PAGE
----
Background and importance User interface design can have a significant impact on interactions with online systems. Eye tracking is generally accepted as a useful method to study performance in areas such as interpretation of medical imaging. However, there is little evidence of its use to study user interactions with electronic prescribing (EP) systems, an area in which failure to see and act on key information is particularly critical.
Aim and objectives To explore the feasibility of using eye tracking to study EP users’ visual attention and behaviour, with a focus on safe prescribing.
Material and methods The study took place at a London teaching hospital from 2018 to 2019. Participants were recruited via the organisation’s intranet. Any prescriber with experience of the EP system was eligible to participate. We used Tobii Pro X3-120 integrated screen monitor trackers in a simulation setting. Participants were asked to complete a prescribing task for a test patient, which included prescribing penicillin for a patient with a penicillin allergy. Data collected included videos of the screen showing the participant’s scan paths. We segmented the data according to when the user switched screens, and calculated percentage of time spent looking in each of the four quadrants of the screen for each. The study was approved as a service evaluation.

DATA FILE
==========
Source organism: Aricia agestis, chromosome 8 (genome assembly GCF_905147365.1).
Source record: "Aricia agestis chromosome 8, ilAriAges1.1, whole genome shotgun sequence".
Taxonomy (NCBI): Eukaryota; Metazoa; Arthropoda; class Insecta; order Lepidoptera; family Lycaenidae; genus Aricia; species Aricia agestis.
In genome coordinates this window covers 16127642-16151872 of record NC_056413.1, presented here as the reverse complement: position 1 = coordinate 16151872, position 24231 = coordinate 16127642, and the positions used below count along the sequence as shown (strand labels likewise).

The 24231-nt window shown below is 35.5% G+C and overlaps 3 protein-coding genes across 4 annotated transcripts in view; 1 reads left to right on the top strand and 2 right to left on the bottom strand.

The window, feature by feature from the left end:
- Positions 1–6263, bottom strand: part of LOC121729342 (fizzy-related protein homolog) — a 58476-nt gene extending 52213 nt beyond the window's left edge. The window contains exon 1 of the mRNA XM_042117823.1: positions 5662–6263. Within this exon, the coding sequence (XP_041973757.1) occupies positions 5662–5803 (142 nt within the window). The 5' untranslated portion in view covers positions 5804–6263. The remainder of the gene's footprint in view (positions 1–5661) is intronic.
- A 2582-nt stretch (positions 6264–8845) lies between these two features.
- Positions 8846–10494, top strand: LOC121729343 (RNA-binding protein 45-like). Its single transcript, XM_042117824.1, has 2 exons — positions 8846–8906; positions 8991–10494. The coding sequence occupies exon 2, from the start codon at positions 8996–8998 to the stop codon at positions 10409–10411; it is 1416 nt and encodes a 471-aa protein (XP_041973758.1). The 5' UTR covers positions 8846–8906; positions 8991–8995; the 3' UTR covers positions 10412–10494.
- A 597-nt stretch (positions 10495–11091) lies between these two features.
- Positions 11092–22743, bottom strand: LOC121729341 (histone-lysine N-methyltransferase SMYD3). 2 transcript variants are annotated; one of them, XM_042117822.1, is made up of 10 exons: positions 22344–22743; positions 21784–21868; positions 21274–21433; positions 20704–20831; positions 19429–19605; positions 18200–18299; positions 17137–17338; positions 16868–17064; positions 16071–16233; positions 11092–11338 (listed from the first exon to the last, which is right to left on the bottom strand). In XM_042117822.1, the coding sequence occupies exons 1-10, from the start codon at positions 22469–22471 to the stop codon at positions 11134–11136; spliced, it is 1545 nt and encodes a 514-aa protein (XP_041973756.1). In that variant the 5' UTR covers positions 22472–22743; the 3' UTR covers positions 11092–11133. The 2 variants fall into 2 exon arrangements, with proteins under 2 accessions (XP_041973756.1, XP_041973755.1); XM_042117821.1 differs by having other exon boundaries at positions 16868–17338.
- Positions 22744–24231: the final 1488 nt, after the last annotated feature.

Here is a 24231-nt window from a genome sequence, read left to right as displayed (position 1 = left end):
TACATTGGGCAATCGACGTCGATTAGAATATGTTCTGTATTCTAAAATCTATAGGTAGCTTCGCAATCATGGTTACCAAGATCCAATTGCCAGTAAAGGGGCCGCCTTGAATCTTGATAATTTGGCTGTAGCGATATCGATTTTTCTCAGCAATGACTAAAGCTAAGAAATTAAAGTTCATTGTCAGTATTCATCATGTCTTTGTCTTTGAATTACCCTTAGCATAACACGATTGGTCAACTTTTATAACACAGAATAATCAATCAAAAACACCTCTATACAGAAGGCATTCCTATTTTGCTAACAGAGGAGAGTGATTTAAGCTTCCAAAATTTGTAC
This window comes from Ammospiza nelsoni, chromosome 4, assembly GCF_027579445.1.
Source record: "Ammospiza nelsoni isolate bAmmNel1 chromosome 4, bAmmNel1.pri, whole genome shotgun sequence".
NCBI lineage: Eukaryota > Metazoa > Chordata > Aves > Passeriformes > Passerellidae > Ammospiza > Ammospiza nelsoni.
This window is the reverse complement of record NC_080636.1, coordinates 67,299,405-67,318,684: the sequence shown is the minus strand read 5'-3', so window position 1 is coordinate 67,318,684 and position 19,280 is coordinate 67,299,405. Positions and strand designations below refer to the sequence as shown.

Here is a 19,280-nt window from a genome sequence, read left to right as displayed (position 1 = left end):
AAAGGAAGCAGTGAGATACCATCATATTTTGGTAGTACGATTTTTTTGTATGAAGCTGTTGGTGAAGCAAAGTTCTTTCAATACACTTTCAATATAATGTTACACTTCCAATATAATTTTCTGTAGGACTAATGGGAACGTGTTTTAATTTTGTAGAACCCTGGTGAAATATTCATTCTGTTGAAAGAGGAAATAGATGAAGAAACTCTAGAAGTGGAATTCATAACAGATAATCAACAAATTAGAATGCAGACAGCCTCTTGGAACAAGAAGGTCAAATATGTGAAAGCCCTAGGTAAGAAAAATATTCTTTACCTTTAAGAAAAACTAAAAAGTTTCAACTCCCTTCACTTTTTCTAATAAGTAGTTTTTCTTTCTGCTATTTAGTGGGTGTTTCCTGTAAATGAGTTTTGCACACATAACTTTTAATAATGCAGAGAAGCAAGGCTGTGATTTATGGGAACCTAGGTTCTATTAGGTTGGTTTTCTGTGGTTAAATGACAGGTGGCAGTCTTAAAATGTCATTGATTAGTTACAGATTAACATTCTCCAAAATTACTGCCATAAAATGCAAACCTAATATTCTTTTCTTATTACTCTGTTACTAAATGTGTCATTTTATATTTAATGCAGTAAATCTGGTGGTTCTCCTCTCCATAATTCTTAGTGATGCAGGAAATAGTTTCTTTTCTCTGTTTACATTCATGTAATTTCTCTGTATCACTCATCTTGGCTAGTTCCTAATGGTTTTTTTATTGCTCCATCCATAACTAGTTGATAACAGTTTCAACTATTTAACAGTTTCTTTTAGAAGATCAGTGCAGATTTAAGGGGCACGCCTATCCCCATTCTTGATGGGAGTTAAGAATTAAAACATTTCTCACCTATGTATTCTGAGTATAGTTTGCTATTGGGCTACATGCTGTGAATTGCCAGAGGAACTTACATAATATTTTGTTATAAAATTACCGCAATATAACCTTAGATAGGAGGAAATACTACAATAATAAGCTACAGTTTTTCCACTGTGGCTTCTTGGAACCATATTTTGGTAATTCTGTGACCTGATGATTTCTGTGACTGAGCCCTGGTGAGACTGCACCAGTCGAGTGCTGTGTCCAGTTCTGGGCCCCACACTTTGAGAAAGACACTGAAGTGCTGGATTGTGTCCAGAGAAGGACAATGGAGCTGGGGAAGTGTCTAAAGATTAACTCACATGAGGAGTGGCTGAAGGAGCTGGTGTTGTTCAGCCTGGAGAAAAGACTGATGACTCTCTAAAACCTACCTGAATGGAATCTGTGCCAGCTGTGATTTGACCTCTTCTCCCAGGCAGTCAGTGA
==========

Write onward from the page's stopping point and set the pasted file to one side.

Results Ten prescribers participated. Overall, the highest percentages of fixation points were at the top left and right corners of the screen, where information is provided on allergies and patient information, respectively. However, each prescriber initially prescribed a penicillin and was stopped only by a pop-up alert. The highest number of fixation points was observed during review of the prescription and final signature, followed by review of the allergy alert and the search for drug names and dosages.
Conclusion and relevance Eye tracking is a feasible method for studying EP interactions. The findings will be used to plan a larger evaluation, with the aims of understanding how screen design can help or hinder patient safety, and how type and positioning of decision support information influences the likelihood of it being acted on. Limitations include small sample size; further work should also explore how gaze patterns may differ between novices and experts.
Conflict of interest Corporate sponsored research or other substantive relationships: I supervise a PhD student who is part funded by a supplier of a commercial electronic prescribing system.
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